She hopped off the bed and he removed her shirt from his face. She knelt in front of him and brought down his underwear. He saw the bruises on her arms, on her stomach. Her ribs pushed out of her skin. He was still drunk. He was still very drunk.

She lowered her face toward him and made a sound out of her nose, preparing herself.

And now his eyes burned behind their sockets.

My son grabbed at her hair, catching a handful. He pulled up at her. He yanked up at her head and rolled it in his fist to make her look at him. Her face was filled with pain and shock. He felt his fingers come together as he squeezed her hair.

She said, What, what, what, what. She said, What is this? What is this you son of a bitch.

He said, You stole a lot of money from me. He said, I don’t know, I don’t know. He said, You took a lot of money.

My son spoke to make himself understood. He talked carefully. His words came out. He said, What do you think? That you can dance and move and smile—and steal a man’s money? He said, You do not get away with that. You cannot get away with that.

He said, I will not let it happen.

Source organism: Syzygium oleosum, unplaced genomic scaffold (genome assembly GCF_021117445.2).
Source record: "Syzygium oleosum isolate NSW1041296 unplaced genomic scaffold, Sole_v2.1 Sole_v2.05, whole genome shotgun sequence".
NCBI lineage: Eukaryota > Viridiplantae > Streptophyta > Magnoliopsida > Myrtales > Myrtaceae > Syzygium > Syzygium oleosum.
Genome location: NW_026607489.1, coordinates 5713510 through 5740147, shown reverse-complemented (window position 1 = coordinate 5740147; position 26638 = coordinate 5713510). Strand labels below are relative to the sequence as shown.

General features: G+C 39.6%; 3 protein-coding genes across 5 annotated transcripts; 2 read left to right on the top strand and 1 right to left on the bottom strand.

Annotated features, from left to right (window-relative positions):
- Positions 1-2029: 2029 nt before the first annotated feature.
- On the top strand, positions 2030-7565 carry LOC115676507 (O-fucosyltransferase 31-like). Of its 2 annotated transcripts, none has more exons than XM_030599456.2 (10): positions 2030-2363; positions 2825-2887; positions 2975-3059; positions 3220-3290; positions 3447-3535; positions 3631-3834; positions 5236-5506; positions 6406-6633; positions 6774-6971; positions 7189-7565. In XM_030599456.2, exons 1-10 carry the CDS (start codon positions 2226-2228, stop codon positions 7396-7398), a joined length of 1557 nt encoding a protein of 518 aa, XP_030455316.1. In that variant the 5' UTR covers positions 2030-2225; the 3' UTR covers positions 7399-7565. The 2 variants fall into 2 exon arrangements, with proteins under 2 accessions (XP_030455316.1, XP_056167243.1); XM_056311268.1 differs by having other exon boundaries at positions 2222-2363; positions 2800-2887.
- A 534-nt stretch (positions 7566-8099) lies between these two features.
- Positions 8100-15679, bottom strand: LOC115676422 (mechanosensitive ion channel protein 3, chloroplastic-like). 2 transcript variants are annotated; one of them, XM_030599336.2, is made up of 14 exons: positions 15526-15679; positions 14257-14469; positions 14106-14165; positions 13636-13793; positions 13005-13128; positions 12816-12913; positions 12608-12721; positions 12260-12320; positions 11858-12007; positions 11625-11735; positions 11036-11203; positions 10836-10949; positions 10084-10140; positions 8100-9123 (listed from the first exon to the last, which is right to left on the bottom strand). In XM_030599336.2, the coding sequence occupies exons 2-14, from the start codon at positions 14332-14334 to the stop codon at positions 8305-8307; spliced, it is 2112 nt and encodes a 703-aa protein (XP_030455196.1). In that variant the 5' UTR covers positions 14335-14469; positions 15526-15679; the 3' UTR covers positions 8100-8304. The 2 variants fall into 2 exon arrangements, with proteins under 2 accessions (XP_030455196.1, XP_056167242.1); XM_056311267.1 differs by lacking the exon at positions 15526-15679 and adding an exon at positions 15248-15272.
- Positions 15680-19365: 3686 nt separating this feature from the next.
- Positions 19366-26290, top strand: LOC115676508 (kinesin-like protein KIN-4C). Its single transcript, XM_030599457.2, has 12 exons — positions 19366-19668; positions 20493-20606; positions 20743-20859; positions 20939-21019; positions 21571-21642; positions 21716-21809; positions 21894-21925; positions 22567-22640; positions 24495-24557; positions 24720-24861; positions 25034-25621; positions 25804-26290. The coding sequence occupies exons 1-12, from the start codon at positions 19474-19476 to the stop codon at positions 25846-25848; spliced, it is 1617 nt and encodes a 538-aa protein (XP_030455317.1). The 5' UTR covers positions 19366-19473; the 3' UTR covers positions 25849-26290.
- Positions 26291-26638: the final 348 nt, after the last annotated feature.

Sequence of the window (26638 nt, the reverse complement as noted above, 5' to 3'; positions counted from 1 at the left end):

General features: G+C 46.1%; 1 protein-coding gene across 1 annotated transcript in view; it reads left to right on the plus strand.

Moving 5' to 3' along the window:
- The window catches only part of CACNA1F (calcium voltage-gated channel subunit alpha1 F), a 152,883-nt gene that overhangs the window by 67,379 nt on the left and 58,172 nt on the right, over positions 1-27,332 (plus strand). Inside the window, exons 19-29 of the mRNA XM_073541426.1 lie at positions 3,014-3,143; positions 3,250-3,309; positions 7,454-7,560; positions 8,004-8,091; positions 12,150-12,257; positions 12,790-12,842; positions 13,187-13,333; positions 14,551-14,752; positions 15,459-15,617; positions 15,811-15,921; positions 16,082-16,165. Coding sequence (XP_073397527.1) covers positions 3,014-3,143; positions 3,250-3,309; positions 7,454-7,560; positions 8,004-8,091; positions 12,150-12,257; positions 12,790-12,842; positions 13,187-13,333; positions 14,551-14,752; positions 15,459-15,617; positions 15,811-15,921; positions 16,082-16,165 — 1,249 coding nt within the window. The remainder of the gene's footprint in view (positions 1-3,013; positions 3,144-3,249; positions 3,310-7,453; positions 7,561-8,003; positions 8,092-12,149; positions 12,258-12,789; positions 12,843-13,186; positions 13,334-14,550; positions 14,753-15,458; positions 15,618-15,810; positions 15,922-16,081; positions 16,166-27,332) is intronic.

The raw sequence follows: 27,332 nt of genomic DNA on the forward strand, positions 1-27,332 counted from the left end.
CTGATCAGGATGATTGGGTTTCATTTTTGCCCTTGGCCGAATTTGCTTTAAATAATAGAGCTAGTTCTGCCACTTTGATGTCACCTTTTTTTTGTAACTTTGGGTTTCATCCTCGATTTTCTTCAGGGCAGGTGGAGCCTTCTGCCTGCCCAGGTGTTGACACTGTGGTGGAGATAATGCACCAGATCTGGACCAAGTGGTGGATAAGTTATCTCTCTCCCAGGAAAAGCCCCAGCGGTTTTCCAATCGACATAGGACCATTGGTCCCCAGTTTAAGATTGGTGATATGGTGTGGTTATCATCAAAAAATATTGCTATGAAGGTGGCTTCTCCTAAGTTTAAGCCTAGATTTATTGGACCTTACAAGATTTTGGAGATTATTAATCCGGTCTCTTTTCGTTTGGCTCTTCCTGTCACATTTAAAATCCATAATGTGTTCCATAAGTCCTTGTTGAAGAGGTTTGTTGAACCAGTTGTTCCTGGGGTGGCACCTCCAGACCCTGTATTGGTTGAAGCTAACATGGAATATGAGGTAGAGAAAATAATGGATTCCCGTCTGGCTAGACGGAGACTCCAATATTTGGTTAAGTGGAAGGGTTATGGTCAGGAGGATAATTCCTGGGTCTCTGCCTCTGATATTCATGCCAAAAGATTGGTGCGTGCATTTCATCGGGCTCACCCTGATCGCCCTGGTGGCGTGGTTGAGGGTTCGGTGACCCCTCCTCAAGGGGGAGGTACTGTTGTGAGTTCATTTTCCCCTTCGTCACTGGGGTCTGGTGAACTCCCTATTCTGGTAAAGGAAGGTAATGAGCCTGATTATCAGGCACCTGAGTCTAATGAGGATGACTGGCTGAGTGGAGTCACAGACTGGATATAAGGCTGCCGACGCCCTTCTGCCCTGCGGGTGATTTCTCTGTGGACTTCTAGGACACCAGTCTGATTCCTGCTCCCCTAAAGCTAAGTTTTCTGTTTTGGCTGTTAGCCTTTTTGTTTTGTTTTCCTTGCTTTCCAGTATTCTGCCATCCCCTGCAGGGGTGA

So with the one hand he held her hair, and with the other hand he was free to threaten her, and he held it up above her face. It was shaking very much.

He stood up and he did not let go of her hair. She stood up next to him. She stopped making sounds. Her hands came above her head next to his hand, as though this movement would bring a kind of calm. A relief. As though her hands above his hand would lend her some control.

He said, You will give me back my money. He said, You will give it all to me. I will have every bit. He said, Do you hear me? Do you hear me! He pulled tighter at her hair and jerked her head back and forth. He yelled into her ear. It was part yell and part cry. I will have every bit back in my pocket!

The white girl did not move. She did not move at all. Her face was strained. Red. Her hands were above his hand. Her mouth was open. Her face pointed up at him. She looked at him, at his face.

He was not blinking or moving and she was looking at him. He had come to believe the words he was saying, and his confidence began to move through him like a warm liquid, but she stared into his face. And then, in a moment, she began to laugh. She was laughing at him, at my son. She looked at my son in his face and she was laughing.